It’s not like there was no other way to arrange for the Metal versus Goth battles, either. The most obvious fix would be for the protagonists to decide they have to have the power of the Sea of Black Tears to stand a chance against the Tainted Coil. It’s Ophelia who has the best odds of being able to control it, but at first she can’t, and they have to fight her a bit. Or else it’s Lita who loses it and throws herself into the Sea. Either way, this probably couldn’t have been dragged out as far as the as-written storyline did, but the Tainted Coil deserved a bit more screen time as the immediate enemy, anyway. And would it not have been even more awesome if Ironheade and the Drowning Doom could have teamed up?

I was also disappointed in the, um, complete lack of closure at the end of the game. Okay, Drowned Ophelia was a doppelganger created by the Sea of Black Tears, and now we have the real one back, but it was the real Ophelia who got ditched in the snow outside the ruined, demon-infested castle. I’d expect her to be more than a little angry and hurt, still. The antagonist leaders are all dead but all four armies still have squads running around the map attacking each other, with no explanation given. In the closing sequence Eddie drives off into the sunset, without Ophelia (wtf?), we see her shed one black tear (I have to assume this is a sequel hook because otherwise it makes no sense), and after that all the protagonists are off in their own corners of the map and you can have a little wordless scene with each one, but that’s it. Yeah, they’re giving you a chance to drive around and finish up side-quests, ok. Still not satisfying, and I cannot be bothered to get to 100% completion just to see if there’s another cutscene. (Might be different if someone assured me there was another cutscene, although maybe I should just go find it on Youtube.)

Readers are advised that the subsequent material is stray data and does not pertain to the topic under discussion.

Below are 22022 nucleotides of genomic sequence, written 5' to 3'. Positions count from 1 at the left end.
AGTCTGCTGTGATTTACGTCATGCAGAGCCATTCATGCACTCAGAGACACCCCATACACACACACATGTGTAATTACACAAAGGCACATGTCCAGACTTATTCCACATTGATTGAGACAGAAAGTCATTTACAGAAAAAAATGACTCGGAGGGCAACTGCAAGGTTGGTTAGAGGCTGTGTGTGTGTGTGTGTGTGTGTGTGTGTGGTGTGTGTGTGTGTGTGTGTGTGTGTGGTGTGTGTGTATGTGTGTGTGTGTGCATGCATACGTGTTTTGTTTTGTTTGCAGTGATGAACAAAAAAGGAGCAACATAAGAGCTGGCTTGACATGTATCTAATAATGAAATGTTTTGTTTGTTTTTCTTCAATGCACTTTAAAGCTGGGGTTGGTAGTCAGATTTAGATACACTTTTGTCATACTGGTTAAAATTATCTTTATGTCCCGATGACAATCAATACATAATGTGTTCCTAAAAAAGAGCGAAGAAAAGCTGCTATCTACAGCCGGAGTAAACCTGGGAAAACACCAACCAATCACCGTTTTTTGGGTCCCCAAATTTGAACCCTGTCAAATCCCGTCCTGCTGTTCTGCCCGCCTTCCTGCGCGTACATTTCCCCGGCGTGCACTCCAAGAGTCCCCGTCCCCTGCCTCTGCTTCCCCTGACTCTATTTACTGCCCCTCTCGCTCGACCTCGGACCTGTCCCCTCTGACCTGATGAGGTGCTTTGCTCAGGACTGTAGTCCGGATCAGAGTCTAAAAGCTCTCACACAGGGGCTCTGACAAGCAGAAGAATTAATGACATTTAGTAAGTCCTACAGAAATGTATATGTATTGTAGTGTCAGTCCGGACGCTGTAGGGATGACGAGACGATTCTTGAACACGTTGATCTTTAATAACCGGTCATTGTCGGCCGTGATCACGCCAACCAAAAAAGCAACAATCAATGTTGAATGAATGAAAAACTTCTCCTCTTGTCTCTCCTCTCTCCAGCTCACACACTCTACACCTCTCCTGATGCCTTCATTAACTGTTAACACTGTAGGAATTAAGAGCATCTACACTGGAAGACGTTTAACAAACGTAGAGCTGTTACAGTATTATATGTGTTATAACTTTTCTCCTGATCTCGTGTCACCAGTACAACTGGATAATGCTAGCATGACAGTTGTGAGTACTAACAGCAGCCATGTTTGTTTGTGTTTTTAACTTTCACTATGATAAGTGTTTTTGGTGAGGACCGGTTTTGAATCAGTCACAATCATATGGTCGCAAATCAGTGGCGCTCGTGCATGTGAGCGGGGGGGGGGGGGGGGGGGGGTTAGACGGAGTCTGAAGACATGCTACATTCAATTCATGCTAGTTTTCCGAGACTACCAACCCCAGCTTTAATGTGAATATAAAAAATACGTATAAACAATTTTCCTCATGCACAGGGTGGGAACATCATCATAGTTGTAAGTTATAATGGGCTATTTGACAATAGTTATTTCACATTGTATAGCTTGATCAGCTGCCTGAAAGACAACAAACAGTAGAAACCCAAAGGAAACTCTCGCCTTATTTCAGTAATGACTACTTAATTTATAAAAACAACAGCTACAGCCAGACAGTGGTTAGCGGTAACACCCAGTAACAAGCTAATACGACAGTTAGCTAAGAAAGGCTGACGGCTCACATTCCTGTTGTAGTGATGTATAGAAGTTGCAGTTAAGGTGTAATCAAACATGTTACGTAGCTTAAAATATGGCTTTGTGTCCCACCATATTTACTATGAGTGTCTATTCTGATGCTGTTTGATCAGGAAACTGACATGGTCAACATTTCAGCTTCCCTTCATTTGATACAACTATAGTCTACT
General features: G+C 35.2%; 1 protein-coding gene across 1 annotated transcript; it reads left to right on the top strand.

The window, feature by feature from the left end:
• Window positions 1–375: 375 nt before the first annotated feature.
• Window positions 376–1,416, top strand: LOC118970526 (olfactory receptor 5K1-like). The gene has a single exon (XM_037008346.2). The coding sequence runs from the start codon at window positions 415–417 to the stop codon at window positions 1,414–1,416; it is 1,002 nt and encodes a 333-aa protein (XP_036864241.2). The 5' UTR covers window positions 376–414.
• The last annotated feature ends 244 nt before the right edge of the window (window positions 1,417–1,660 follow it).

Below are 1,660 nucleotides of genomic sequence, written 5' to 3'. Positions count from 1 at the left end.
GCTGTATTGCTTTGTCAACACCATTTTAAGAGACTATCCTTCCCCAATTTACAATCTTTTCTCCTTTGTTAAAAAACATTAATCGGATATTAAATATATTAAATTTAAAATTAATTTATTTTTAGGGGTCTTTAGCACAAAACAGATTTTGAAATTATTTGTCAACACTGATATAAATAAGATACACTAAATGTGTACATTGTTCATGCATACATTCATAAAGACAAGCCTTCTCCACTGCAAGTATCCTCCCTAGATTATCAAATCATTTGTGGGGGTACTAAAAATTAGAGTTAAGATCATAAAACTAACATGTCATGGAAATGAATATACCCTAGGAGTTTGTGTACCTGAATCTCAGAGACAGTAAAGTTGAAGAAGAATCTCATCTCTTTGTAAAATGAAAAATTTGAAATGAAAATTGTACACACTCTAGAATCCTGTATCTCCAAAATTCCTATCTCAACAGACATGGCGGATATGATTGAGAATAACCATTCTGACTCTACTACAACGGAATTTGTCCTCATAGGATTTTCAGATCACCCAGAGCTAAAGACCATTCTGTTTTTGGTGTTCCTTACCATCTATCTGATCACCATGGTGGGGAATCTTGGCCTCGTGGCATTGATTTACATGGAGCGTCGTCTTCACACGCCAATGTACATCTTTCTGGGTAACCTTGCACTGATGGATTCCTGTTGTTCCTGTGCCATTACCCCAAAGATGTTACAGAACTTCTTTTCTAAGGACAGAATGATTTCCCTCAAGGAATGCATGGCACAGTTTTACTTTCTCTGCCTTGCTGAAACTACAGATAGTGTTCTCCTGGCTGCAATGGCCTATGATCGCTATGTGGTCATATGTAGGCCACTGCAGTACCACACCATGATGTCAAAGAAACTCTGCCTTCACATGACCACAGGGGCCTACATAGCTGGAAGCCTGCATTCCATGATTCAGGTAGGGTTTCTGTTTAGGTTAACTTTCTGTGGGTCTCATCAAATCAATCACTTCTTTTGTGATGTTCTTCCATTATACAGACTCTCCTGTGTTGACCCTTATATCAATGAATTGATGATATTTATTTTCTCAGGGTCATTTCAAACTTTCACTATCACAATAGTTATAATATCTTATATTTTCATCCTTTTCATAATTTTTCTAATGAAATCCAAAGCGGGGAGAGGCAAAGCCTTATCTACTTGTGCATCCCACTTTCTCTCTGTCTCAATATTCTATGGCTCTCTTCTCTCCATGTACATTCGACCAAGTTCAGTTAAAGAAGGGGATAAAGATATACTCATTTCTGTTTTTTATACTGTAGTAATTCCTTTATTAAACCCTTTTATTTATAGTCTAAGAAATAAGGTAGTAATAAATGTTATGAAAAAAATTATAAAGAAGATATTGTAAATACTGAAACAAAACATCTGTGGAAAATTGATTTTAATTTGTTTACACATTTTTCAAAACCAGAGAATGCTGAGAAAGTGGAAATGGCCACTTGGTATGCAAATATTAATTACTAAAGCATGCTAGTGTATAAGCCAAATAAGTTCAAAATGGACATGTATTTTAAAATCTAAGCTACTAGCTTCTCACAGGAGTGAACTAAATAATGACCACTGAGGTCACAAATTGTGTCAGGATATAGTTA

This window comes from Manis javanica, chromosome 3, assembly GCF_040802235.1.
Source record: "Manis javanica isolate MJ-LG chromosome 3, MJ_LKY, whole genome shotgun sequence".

Even if these small-scale plot problems were resolved, it doesn’t seem to me that the story that the game tells is the story it should have told. Is the ultimate metal epic really just about how generic bondage demons manipulate power metal musicians into fighting first their hair metal counterparts and then some goths? I don’t think so. It’s not about subgenres of rock fighting each other, it’s not about rock and roll versus the blues, it’s not both of those versus country and western, it’s not even about electric versus acoustic. (Although it certainly could appear to be about each of these in turn, as we peel back layer upon layer of manipulative level bosses.) The ultimate metal epic ought to be about nothing less than good music versus bad music; to be precise, Music With Rocks In versus Extruded Music Product. Eddie, Ophelia, Lars, and Lita travel the land assembling a motley crew (pun intended) of every kind of musician who ever played, because no lesser force can stand against the ultimate evil. And what could that be but … the record industry? (It occurs to me that this is the plot of We Will Rock You, and that’s just about right.)

I’m not sure there’s a place for the Tainted Coil in a game that’s telling that story, but you know, I’m okay with that. They weren’t that interesting. I’d rather have had more shout-outs to the great heroes of music, anyway. Where were Freddie Mercury and Janis Joplin and John Lennon and Bob Marley? Buddy Holly? B.B. King? Heck, where was Leo Fender? (Okay, Leo Fender was probably one of the Titans. BUT STILL.)